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Proc Natl Acad Sci U S A. 2006 Aug 15;103(33):12546-51. Epub 2006 Aug 4.

Rewiring the severe acute respiratory syndrome coronavirus (SARS-CoV) transcription circuit: engineering a recombination-resistant genome.

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  • 1Department of Epidemiology, Program in Infectious Diseases, School of Public Health, University of North Carolina, Chapel Hill, NC 27599, USA.

Abstract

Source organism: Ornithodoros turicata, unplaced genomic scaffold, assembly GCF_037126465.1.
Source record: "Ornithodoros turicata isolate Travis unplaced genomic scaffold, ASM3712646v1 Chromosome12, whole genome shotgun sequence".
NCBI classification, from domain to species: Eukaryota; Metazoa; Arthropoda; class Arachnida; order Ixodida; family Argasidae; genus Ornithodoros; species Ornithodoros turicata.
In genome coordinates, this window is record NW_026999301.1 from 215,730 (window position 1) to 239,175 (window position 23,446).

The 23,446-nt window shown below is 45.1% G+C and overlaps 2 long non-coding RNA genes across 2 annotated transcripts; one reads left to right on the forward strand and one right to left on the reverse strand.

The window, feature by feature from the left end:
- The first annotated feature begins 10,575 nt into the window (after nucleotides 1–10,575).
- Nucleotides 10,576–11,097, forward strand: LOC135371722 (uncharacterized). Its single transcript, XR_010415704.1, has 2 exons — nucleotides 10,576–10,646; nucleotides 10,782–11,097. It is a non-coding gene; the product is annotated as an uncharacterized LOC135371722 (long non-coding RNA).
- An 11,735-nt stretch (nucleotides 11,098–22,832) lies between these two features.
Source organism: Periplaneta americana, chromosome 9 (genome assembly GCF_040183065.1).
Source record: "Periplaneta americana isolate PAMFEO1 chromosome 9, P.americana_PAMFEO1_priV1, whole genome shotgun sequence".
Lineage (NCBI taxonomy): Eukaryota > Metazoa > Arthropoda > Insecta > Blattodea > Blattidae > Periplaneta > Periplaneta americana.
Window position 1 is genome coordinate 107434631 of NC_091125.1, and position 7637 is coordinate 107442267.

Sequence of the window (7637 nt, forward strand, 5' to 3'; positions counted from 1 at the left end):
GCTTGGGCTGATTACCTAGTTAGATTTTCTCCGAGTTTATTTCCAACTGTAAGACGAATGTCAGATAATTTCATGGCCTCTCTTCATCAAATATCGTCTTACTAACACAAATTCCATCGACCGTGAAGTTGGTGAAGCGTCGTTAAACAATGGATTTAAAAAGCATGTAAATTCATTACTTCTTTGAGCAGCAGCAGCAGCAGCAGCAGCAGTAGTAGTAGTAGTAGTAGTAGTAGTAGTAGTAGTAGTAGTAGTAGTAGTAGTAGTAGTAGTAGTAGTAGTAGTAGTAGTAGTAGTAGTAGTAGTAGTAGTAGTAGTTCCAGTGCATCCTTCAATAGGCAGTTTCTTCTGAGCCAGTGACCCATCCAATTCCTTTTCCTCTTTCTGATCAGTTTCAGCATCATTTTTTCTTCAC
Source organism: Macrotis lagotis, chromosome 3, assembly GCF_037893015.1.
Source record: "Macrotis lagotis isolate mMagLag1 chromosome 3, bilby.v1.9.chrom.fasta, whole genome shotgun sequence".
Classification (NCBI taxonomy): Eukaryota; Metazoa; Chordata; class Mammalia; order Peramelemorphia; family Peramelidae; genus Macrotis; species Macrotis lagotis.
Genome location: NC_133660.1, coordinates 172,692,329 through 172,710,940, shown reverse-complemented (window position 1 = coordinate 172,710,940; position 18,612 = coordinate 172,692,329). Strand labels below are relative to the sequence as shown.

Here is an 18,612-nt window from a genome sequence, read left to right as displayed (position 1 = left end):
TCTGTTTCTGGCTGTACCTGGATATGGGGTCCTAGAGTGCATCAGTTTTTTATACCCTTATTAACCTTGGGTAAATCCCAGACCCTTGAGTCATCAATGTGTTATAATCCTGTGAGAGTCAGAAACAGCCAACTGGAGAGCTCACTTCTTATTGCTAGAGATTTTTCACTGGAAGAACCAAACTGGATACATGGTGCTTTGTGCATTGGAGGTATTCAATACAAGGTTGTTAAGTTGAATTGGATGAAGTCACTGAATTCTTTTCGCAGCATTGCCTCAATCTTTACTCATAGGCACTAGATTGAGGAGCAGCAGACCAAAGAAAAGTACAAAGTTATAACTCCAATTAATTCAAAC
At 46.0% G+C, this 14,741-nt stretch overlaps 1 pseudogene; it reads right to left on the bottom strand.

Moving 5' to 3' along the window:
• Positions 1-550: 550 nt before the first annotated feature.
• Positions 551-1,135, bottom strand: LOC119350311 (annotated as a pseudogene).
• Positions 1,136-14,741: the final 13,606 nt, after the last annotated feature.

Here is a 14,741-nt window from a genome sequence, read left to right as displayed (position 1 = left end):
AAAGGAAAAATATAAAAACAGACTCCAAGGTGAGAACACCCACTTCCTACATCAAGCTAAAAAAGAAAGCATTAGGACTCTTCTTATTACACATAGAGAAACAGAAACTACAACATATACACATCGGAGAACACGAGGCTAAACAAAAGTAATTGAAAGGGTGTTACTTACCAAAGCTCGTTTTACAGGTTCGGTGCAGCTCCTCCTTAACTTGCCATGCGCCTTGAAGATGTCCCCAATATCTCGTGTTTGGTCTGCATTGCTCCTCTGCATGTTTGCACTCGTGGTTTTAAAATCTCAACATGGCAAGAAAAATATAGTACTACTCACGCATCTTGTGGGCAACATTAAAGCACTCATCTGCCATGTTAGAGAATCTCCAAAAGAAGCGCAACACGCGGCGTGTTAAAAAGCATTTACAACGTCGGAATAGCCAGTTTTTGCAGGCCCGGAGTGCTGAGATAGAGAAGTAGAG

Live virus vaccines provide significant protection against many detrimental human and animal diseases, but reversion to virulence by mutation and recombination has reduced appeal. Using severe acute respiratory syndrome coronavirus as a model, we engineered a different transcription regulatory circuit and isolated recombinant viruses. The transcription network allowed for efficient expression of the viral transcripts and proteins, and the recombinant viruses replicated to WT levels. Recombinant genomes were then constructed that contained mixtures of the WT and mutant regulatory circuits, reflecting recombinant viruses that might occur in nature. Although viable viruses could readily be isolated from WT and recombinant genomes containing homogeneous transcription circuits, chimeras that contained mixed regulatory networks were invariantly lethal, because viable chimeric viruses were not isolated. Mechanistically, mixed regulatory circuits promoted inefficient subgenomic transcription from inappropriate start sites, resulting in truncated ORFs and effectively minimize viral structural protein expression. Engineering regulatory transcription circuits of intercommunicating alleles successfully introduces genetic traps into a viral genome that are lethal in RNA recombinant progeny viruses.

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